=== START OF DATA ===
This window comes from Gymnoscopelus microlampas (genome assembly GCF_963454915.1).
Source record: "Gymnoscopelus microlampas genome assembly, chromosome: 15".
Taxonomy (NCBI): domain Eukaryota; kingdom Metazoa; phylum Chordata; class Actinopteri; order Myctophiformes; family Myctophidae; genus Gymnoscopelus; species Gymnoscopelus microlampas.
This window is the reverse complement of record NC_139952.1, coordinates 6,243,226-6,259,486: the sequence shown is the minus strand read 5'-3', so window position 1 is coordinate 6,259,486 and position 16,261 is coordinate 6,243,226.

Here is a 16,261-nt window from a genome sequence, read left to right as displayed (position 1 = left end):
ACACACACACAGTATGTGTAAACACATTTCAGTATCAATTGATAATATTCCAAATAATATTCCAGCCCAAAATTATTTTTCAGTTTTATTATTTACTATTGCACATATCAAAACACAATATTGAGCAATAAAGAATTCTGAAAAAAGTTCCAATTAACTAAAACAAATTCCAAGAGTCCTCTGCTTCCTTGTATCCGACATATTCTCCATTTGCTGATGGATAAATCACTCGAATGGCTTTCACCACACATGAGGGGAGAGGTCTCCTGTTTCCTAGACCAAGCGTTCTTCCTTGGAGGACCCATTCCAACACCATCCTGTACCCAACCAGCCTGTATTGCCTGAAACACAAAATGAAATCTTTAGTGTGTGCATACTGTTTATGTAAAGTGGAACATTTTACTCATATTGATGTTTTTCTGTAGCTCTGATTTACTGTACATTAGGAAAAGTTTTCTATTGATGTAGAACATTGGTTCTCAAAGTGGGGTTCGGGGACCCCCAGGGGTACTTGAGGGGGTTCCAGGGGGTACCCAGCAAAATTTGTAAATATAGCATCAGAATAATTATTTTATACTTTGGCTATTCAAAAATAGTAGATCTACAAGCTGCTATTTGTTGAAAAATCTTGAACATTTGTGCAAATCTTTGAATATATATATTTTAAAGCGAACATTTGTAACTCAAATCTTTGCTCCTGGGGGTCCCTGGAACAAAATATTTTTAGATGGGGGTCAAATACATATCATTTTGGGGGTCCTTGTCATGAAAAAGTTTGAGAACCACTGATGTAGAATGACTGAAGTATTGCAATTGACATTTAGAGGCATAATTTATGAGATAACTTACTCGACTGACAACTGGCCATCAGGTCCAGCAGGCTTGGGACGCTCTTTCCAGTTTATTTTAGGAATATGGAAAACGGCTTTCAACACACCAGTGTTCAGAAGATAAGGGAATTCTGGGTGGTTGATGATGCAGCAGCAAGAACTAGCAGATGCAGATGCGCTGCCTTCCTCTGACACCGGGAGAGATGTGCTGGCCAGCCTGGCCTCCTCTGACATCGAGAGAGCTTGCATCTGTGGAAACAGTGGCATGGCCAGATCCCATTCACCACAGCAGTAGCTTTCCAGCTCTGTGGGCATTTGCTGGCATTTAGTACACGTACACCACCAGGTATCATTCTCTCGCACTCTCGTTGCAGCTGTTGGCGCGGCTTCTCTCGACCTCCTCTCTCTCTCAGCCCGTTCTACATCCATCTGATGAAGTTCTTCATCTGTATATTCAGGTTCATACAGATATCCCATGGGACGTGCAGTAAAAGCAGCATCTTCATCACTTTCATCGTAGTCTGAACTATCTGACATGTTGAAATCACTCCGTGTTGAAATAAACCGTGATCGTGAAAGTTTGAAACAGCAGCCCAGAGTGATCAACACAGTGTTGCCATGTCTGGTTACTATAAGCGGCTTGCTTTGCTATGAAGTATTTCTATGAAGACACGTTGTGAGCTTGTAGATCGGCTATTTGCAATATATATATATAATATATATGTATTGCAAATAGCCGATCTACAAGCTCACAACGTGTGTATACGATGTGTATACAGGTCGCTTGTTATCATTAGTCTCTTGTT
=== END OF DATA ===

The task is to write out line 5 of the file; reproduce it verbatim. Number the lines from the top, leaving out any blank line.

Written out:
Here is a 16,261-nt window from a genome sequence, read left to right as displayed (position 1 = left end):